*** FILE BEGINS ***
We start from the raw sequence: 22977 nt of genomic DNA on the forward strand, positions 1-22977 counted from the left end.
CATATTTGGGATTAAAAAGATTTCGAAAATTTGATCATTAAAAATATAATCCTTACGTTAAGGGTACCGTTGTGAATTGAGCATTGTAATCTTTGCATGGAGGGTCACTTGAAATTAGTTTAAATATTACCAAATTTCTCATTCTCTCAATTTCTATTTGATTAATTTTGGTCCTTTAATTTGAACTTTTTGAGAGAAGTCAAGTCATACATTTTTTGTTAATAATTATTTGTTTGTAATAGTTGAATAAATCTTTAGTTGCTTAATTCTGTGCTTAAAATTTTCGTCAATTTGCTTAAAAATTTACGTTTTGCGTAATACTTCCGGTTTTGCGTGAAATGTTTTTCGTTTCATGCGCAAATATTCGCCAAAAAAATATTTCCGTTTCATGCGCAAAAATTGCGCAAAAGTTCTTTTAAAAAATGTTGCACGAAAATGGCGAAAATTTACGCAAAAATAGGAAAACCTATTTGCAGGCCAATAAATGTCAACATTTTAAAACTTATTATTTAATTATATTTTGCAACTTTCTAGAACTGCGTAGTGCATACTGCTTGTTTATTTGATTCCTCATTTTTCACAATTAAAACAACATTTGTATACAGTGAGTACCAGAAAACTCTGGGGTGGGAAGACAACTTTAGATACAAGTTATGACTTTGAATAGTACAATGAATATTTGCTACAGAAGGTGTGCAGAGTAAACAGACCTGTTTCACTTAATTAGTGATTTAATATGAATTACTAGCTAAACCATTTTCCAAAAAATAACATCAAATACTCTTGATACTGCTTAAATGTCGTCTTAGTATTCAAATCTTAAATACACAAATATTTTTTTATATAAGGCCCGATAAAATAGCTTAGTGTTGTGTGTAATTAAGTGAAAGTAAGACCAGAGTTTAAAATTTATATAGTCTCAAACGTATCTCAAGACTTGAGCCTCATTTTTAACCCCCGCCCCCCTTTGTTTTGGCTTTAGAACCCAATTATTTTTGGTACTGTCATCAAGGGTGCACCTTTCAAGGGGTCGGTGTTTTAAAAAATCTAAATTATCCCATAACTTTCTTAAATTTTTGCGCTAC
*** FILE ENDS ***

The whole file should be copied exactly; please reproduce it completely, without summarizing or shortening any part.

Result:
We start from the raw sequence: 22977 nt of genomic DNA on the forward strand, positions 1-22977 counted from the left end.
CATATTTGGGATTAAAAAGATTTCGAAAATTTGATCATTAAAAATATAATCCTTACGTTAAGGGTACCGTTGTGAATTGAGCATTGTAATCTTTGCATGGAGGGTCACTTGAAATTAGTTTAAATATTACCAAATTTCTCATTCTCTCAATTTCTATTTGATTAATTTTGGTCCTTTAATTTGAACTTTTTGAGAGAAGTCAAGTCATACATTTTTTGTTAATAATTATTTGTTTGTAATAGTTGAATAAATCTTTAGTTGCTTAATTCTGTGCTTAAAATTTTCGTCAATTTGCTTAAAAATTTACGTTTTGCGTAATACTTCCGGTTTTGCGTGAAATGTTTTTCGTTTCATGCGCAAATATTCGCCAAAAAAATATTTCCGTTTCATGCGCAAAAATTGCGCAAAAGTTCTTTTAAAAAATGTTGCACGAAAATGGCGAAAATTTACGCAAAAATAGGAAAACCTATTTGCAGGCCAATAAATGTCAACATTTTAAAACTTATTATTTAATTATATTTTGCAACTTTCTAGAACTGCGTAGTGCATACTGCTTGTTTATTTGATTCCTCATTTTTCACAATTAAAACAACATTTGTATACAGTGAGTACCAGAAAACTCTGGGGTGGGAAGACAACTTTAGATACAAGTTATGACTTTGAATAGTACAATGAATATTTGCTACAGAAGGTGTGCAGAGTAAACAGACCTGTTTCACTTAATTAGTGATTTAATATGAATTACTAGCTAAACCATTTTCCAAAAAATAACATCAAATACTCTTGATACTGCTTAAATGTCGTCTTAGTATTCAAATCTTAAATACACAAATATTTTTTTATATAAGGCCCGATAAAATAGCTTAGTGTTGTGTGTAATTAAGTGAAAGTAAGACCAGAGTTTAAAATTTATATAGTCTCAAACGTATCTCAAGACTTGAGCCTCATTTTTAACCCCCGCCCCCCTTTGTTTTGGCTTTAGAACCCAATTATTTTTGGTACTGTCATCAAGGGTGCACCTTTCAAGGGGTCGGTGTTTTAAAAAATCTAAATTATCCCATAACTTTCTTAAATTTTTGCGCTAC